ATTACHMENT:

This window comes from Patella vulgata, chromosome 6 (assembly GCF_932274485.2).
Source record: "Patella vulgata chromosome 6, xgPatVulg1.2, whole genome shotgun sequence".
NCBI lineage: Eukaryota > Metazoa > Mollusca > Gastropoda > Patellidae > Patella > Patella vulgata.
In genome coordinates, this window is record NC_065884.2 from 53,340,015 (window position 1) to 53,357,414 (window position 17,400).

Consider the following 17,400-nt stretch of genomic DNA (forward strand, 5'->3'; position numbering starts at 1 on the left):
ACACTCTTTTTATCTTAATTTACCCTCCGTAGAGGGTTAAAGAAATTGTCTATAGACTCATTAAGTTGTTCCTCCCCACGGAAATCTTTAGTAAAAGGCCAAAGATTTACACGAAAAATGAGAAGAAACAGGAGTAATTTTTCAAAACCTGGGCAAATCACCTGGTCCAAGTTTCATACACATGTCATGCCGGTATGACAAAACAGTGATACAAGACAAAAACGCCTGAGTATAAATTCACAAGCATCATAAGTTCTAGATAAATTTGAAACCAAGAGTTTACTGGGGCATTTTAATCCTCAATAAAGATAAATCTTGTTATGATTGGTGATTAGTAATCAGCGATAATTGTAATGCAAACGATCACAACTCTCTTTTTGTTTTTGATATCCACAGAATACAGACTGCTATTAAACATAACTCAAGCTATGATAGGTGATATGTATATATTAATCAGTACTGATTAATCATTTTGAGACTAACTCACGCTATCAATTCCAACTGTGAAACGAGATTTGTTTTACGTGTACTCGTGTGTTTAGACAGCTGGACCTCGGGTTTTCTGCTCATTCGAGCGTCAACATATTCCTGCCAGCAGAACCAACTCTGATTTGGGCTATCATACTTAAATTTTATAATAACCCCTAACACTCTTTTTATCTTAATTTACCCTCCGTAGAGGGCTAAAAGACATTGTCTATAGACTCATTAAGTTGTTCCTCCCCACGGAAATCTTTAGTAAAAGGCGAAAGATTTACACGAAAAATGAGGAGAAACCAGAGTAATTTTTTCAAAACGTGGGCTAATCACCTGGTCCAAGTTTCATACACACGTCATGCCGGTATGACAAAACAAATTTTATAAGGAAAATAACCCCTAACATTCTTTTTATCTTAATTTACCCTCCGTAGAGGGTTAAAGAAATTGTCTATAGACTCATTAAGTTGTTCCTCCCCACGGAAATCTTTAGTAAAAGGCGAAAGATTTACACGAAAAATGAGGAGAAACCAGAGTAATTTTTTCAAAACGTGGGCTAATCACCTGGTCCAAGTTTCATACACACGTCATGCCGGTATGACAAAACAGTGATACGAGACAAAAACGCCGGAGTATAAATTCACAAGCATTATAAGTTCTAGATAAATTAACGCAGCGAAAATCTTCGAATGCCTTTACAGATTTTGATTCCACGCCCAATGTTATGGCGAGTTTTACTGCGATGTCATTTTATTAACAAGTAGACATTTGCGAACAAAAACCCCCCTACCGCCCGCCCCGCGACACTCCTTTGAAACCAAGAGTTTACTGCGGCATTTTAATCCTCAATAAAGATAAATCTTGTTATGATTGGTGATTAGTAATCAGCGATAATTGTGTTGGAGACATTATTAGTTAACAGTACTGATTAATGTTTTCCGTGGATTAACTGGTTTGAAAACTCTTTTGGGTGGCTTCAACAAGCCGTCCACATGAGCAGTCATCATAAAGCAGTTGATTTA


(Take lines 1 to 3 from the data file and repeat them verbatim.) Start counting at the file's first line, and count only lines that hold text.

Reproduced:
This window comes from Patella vulgata, chromosome 6 (assembly GCF_932274485.2).
Source record: "Patella vulgata chromosome 6, xgPatVulg1.2, whole genome shotgun sequence".
NCBI lineage: Eukaryota > Metazoa > Mollusca > Gastropoda > Patellidae > Patella > Patella vulgata.